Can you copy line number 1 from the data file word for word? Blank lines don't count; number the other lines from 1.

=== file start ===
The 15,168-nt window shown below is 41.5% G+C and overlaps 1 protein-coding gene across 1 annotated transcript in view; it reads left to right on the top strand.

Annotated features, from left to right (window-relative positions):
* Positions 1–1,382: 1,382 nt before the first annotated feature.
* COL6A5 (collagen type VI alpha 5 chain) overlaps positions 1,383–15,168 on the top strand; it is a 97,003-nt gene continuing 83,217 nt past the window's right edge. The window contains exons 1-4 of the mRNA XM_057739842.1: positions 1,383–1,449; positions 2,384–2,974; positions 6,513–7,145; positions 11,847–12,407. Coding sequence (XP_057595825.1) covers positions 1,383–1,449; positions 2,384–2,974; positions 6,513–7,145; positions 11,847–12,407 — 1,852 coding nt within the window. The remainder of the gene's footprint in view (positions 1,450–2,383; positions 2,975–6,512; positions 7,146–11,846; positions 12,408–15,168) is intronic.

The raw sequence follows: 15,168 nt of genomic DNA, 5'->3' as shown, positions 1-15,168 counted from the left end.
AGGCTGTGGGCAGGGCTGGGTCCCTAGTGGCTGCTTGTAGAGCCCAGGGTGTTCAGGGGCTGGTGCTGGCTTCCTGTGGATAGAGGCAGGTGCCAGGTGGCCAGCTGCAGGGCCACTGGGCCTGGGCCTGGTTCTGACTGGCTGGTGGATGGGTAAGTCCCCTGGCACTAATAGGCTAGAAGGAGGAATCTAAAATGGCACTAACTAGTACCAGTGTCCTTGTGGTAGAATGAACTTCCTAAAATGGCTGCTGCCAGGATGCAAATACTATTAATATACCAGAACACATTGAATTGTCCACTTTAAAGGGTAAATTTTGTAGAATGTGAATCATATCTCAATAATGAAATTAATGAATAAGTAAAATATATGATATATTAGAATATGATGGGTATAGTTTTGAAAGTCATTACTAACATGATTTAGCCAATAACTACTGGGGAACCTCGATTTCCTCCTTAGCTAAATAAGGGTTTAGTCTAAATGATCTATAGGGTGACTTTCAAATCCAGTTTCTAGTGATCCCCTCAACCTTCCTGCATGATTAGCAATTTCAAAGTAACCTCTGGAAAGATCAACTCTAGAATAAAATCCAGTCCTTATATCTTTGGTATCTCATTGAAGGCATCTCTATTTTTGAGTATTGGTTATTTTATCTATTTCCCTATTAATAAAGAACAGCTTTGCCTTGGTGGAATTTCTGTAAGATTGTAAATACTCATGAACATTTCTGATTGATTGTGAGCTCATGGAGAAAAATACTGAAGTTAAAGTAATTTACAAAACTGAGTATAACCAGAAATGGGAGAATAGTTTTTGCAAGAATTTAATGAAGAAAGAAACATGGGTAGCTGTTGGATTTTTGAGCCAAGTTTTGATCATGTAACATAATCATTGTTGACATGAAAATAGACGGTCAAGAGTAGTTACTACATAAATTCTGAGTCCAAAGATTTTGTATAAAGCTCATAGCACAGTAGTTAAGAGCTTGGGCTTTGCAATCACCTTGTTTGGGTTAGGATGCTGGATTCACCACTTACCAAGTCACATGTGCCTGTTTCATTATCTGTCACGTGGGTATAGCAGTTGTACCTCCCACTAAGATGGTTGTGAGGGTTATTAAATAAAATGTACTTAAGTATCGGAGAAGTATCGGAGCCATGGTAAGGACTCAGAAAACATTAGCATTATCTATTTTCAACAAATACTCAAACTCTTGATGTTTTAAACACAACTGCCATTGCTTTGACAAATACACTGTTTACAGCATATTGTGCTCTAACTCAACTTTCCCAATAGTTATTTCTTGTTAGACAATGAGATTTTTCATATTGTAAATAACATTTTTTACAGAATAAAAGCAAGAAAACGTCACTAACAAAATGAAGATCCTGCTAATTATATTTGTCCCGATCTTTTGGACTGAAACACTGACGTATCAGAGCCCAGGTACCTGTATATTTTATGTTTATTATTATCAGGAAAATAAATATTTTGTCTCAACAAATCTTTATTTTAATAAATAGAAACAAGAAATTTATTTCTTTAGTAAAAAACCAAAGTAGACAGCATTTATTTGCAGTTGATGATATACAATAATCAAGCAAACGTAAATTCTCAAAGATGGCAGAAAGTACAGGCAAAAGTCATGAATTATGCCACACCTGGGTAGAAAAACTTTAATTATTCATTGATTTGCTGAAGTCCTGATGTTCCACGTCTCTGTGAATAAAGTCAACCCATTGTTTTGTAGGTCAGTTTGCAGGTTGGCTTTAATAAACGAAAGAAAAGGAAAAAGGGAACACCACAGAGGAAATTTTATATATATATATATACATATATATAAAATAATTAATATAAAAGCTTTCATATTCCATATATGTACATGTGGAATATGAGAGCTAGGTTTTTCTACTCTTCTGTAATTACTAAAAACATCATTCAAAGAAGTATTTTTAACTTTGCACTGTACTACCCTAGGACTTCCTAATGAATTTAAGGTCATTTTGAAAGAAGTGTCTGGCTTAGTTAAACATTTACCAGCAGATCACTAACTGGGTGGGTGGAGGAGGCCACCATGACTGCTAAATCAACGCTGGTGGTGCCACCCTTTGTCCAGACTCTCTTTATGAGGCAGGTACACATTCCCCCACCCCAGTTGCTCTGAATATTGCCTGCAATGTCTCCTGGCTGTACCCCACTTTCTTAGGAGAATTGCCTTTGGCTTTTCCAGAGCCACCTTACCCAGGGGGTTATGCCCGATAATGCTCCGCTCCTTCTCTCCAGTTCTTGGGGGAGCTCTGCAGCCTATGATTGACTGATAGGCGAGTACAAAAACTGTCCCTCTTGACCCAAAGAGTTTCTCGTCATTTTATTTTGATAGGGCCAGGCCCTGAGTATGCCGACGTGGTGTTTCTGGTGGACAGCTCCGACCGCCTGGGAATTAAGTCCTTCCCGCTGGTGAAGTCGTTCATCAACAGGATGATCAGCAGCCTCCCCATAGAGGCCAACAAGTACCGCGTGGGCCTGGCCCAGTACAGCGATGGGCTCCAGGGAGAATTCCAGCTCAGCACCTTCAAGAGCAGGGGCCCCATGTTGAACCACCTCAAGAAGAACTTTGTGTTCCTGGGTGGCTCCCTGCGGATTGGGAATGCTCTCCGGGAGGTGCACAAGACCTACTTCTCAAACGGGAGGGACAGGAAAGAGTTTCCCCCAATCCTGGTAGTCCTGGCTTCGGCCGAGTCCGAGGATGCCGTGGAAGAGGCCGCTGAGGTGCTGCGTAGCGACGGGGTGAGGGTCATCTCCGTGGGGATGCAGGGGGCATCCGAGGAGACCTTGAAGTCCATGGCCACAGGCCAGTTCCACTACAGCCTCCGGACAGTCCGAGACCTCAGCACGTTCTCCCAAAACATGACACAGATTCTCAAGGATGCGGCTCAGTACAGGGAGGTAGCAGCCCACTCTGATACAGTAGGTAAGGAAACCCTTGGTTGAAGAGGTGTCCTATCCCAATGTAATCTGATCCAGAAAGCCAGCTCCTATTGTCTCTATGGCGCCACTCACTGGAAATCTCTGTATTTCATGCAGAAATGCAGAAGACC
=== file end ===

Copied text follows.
The 15,168-nt window shown below is 41.5% G+C and overlaps 1 protein-coding gene across 1 annotated transcript in view; it reads left to right on the top strand.